Although the foam you used looks substantial, it actually allows indoor air to pass right through it. When this happens against cold surfaces it allows warm indoor air to condense as it cools, releasing part of the moisture it carried in the form of liquid water droplets. This doesn’t happen with more expensive extruded polystyrene foam. The fact that wet insulation was limited only to areas of the basement walls that were above ground is more evidence that indoor air condensation in and through the foam is the root of the trouble. Outdoor soil prevented the wall from getting cold enough to cause condensation below grade.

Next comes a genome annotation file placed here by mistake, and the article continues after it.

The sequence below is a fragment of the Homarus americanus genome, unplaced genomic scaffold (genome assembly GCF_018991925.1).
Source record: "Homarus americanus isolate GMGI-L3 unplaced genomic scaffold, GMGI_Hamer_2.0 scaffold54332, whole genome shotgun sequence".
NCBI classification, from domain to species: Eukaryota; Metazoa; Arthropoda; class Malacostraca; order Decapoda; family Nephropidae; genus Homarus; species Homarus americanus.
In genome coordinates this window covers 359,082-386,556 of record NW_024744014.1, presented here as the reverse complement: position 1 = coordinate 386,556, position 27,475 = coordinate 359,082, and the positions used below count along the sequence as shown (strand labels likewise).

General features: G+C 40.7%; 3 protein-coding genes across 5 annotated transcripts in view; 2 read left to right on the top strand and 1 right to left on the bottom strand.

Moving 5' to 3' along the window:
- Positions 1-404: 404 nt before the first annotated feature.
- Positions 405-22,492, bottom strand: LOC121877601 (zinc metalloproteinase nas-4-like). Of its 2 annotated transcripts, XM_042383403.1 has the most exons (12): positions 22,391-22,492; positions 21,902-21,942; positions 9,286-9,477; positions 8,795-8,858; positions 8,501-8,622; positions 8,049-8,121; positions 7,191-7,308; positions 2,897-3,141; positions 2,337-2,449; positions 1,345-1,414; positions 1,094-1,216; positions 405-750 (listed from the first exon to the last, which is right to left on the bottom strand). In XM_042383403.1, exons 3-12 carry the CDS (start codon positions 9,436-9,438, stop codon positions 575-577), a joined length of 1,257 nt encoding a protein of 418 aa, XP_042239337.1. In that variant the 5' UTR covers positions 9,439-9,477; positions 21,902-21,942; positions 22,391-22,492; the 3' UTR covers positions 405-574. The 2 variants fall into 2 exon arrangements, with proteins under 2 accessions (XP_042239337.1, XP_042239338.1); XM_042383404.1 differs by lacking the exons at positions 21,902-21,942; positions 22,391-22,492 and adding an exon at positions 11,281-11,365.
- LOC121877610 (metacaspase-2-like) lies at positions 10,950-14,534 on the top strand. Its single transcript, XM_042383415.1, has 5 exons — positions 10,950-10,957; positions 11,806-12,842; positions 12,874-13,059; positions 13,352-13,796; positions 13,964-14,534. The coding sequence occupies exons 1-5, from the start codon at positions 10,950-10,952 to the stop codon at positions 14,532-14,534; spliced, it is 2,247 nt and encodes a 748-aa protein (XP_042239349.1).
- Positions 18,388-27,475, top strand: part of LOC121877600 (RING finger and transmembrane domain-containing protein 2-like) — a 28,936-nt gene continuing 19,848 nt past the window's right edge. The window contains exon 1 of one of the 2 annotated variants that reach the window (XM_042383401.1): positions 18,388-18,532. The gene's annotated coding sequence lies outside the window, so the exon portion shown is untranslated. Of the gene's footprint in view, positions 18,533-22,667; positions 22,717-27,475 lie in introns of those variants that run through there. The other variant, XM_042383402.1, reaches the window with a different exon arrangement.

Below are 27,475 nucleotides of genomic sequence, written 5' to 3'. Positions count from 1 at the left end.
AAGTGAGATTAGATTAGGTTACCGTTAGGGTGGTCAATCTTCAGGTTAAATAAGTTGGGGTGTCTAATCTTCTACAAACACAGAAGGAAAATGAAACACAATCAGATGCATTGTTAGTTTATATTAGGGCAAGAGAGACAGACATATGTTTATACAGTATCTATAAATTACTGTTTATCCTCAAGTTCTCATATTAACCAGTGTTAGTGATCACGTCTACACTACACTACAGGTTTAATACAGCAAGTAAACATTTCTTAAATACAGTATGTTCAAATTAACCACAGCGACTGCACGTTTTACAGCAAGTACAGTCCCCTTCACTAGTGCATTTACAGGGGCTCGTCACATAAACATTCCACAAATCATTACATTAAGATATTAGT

Preventing condensation of this sort is why polyethylene vapour barrier is used, but it must be applied with absolutely no gaps for it to work. I expect that if a sealed vapour barrier had been installed over your fiberglass initially, condensation would not have happened. This is true even with the white beady foam installed. Taped and painted drywall is also a surprisingly effective vapour barrier all on its own.
I’d recommend removing the fiberglass now, then wait until warm weather comes to ensure everything is dry. You can then replace the fiberglass, diligently apply a vapour barrier, then cover it with drywall and paint. Another approach involves replacing the fiberglass with spray foam of the kind that has a high impermeability rating. This yields excellent results with no condensation, guaranteed.